From Ecofeminism to Ecosexuality:
Queering the Environmental Movement
“Watersheds come in families; nested levels of intimacy. On the grandest scale the hydrologic web is like all humanity — Serbs, Russians, Koyukon Indians, Amish, the billion lives in the People's Republic of China - it's broadly troubled, but it's hard to know how to help. As you work upstream toward home, you're more closely related. The big river is like your nation, a little out of hand. The lake is your cousin. The creek is your sister. The pond is her child. And, for better or for worse, in sickness and in health, you're married to your sink.”
- Michael Parfit, National Geographic in Maude Barlow and Tony Clarke, Blue Gold: The Fight to Stop the Corporate Theft of the World's Water (2002:xi)
Concerns with the environment as well as concerns with social arrangements based on sexuality and gender have spurred a wide variety of social movements. The ecosexual movement is an emerging grassroots social movement that begins at the intersection of environmental and sexuality issues. As a cultural theory, ecosexuality draws from a wide range of scholarly fields including environmental studies, ecofeminism, and queer theory. In this essay, I examine the conceptual antecedents of ecosexuality from a social scientific perspective and show how the ecosexual movement resists dominant modern ideology in a quest for social change and social justice. Questions my essay addresses include: Where did the need for ecosexuality and its practices of love arise from, within cultural discourse? How is ecosexuality meeting these needs, and what added possibilities is this opening up?
First, I describe the core attributes of the modern era critiqued by early environmental social scientists, philosophers, and feminists. These emphasize the dualistic, hierarchical nature of the relationship between humans and the environment in this historical period when the quality of the environment began degrading. During that time, the dominant worldview shifted: initially humans were seen as situated within nature as part of the environment, and eventually they came to be seen as separate from nature and were idealized as masters over the environment. Next, I trace connections between environmental and gender issues through select works from within the intuitive writings of ecofeminism that align with the wider social science project and its scientific methods. These, coupled with insights from within feminist political ecology, dovetail into the comprehensive field of ecogender studies.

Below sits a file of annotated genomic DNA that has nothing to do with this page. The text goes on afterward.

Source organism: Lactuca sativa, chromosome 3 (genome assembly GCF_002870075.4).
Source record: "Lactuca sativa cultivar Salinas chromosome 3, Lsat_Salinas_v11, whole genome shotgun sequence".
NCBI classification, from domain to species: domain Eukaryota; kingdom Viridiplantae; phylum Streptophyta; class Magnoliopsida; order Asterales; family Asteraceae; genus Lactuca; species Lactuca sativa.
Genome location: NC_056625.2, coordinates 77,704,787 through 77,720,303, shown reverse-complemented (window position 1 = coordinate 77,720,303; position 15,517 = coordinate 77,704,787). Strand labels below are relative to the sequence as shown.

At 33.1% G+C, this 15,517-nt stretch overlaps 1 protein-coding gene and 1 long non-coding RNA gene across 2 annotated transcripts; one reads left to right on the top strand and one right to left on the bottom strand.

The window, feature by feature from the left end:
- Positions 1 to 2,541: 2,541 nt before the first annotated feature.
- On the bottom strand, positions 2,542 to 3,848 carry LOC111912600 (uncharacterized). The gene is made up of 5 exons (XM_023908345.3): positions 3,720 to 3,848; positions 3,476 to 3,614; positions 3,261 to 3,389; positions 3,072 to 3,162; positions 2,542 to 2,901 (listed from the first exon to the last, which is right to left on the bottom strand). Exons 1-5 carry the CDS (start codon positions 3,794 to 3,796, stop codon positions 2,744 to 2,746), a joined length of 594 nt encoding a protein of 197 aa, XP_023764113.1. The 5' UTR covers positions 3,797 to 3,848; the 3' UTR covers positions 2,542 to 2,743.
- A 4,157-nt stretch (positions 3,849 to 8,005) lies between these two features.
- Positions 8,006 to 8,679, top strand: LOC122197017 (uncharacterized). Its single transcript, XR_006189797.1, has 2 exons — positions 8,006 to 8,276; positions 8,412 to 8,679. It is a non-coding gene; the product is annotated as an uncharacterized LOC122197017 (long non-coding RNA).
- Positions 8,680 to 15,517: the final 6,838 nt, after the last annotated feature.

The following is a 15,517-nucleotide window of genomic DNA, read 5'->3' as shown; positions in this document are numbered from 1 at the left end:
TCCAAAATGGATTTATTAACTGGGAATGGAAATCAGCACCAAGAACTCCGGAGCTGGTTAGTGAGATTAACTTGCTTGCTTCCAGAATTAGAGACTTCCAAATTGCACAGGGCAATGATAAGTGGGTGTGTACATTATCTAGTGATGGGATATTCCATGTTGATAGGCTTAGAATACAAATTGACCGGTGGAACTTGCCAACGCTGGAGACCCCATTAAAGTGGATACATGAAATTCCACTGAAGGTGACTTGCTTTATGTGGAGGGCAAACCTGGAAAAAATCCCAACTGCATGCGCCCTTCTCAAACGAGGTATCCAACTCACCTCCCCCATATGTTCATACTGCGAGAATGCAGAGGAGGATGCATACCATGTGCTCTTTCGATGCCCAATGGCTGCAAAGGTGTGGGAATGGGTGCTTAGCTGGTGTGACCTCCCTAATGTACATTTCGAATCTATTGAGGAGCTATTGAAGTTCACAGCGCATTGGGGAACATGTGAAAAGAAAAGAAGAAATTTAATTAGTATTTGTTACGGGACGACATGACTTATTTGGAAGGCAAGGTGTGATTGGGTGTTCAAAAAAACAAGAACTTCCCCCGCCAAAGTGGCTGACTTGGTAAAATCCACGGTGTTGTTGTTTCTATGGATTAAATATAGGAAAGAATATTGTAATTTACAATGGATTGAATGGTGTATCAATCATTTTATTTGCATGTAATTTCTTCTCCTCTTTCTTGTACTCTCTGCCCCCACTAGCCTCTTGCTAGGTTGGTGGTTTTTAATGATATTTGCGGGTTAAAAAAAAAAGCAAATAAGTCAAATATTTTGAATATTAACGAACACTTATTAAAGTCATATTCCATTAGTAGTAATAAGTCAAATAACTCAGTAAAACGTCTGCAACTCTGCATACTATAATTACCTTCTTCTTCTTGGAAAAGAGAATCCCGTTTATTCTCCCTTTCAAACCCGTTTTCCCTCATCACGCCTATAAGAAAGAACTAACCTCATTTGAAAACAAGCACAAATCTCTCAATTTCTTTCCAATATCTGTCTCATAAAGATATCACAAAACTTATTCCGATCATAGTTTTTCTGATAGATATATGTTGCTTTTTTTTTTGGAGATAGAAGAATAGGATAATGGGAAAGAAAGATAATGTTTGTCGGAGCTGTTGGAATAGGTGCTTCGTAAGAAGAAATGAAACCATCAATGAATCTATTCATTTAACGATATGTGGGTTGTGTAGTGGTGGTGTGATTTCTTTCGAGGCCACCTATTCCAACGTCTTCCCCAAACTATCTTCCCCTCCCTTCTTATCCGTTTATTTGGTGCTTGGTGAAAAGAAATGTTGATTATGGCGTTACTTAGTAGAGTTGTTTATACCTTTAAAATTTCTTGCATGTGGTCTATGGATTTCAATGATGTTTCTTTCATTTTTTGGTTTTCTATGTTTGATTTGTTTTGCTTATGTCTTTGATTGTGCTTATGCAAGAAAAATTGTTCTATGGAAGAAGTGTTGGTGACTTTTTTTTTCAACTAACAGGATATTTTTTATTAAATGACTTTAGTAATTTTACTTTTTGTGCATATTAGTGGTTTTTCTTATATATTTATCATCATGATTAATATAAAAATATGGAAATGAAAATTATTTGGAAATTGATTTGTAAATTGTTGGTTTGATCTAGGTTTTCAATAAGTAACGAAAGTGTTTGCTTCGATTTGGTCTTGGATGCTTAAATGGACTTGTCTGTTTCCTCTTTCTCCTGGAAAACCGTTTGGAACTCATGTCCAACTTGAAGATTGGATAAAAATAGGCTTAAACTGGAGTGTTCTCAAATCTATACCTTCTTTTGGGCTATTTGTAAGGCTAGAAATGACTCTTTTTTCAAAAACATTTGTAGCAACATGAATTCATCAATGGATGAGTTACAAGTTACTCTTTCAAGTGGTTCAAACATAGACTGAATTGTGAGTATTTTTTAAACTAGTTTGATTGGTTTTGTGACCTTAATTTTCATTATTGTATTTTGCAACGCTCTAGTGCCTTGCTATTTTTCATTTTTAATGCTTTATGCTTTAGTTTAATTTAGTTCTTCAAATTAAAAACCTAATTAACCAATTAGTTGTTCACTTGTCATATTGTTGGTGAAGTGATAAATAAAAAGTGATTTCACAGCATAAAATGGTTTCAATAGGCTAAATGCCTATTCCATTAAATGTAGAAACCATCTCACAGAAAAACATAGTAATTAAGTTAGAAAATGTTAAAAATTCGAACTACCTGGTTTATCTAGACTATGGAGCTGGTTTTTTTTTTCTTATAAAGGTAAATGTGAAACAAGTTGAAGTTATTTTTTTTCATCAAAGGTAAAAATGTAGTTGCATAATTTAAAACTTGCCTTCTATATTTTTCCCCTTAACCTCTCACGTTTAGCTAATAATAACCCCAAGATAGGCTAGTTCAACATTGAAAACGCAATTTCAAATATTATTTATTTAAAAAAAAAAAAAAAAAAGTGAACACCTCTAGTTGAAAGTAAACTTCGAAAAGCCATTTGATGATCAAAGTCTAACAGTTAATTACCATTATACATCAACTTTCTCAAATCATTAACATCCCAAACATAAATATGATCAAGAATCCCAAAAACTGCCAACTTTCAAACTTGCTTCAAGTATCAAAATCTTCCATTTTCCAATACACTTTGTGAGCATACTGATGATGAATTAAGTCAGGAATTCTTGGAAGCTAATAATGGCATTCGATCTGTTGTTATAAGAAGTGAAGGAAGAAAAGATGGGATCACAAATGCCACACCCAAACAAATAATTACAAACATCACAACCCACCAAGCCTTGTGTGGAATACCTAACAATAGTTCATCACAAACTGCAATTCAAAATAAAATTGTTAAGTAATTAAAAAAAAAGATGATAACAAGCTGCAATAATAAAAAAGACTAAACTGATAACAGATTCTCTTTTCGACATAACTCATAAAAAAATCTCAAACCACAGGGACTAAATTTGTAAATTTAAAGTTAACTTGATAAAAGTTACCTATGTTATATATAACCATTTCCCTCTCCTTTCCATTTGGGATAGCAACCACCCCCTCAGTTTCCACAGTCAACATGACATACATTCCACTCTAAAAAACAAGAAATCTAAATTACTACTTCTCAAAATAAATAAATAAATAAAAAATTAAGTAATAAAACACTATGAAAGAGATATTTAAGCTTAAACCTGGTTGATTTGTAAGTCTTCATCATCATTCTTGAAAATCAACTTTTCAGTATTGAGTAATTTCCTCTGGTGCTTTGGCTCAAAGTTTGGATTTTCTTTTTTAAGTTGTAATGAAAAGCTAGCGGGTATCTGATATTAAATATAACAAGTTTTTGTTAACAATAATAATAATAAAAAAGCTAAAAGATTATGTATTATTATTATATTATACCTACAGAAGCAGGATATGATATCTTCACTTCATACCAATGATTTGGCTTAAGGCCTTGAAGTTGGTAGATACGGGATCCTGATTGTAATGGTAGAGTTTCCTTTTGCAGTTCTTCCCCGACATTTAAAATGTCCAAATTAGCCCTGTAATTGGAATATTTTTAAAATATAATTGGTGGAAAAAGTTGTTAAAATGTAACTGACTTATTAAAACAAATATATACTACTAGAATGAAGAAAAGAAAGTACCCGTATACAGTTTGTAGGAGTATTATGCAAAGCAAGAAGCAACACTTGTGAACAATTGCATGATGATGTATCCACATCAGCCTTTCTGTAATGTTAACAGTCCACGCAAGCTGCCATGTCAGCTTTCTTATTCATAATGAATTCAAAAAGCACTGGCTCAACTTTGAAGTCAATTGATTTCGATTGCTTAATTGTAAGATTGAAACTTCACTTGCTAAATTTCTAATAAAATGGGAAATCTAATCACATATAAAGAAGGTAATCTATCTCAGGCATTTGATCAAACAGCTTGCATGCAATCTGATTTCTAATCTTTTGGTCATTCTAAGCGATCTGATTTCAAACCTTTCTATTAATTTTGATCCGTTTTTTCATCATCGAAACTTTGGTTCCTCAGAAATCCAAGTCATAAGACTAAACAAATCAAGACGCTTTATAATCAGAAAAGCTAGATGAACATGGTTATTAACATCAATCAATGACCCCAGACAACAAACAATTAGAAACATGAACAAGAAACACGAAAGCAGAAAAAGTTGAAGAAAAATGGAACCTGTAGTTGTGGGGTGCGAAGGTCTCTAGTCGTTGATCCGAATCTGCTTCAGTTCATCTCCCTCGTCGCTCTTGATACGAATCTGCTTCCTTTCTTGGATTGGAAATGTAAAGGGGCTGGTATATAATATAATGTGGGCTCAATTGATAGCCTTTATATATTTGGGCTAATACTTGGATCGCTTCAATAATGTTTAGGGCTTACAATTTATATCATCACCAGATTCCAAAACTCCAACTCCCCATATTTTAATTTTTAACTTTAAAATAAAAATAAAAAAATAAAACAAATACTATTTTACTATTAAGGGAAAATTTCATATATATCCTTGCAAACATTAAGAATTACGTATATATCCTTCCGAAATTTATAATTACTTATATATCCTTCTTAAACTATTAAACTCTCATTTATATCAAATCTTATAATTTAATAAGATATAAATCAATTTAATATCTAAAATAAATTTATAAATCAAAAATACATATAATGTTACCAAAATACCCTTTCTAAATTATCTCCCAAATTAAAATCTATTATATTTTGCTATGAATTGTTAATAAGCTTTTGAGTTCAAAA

Contemporary feminist scholars demonstrate that gender and sexuality are separate but interrelated social constructs. For example the idea of a “heterosexual matrix” - a preordained alignment of sex, gender, and sexuality - became popular during the modern era (Butler 1990). However, the field of ecogender studies does not fully explore the relation between sexuality and gender. I propose to address this problem through the exploration of queer theory and the analysis of social movements through a queer lens. These add an explicit focus to the understanding of sexuality as a fundamental organizing principle of our society and our planetary life.
More specifically, queer theory critiques and challenges the sexual order where heterosexuality is viewed as normal. Queer theorists call this perspective heteronormativity, and observe that variants such as homosexuality are labeled as deviant. A heteronormative view aligns sexuality, biological sex, gender identity, and gender roles, creating a “sex hierarchy” that privileges some while marginalizing others (Rubin 1984). Utilizing a queer lens to examine environmental issues provides a way to better understand the ecosexual movement. Queer theory shines a light on the sexual order as a field of power, and challenges the wider ideology of dualism and hierarchy that organizes the modern era.
Modernity, the Human/Environment Relationship, and Environmental Degradation
Modernity is a historical period that dates back to the 17th century. It is also known as the Age of Enlightenment and is associated with the Scientific Revolution, the French Revolution, as well as the Industrial Revolution. During this period, modern principles of science and philosophy developed that are still largely at work today. For example, this is when Descartes’ Discourse on Method was developed. The Domination of Nature was part of the first wave of critical social thought about environmental problems. Francis Bacon is portrayed as the key scientist/philosopher during the Age of Enlightenment that helped to establish the modern principles of science and a philosophy of human domination over nature (Leiss 1972). In addition to writing about humans dominating nature, Bacon is a pivotal figure in combining science and technology. In his writings, he also reduces nature to instrumental use and production. For example, he emphasizes the need to control what is “disorderly,” chaotic, wild, and dangerous - that is, nature, as these terms are associated with it.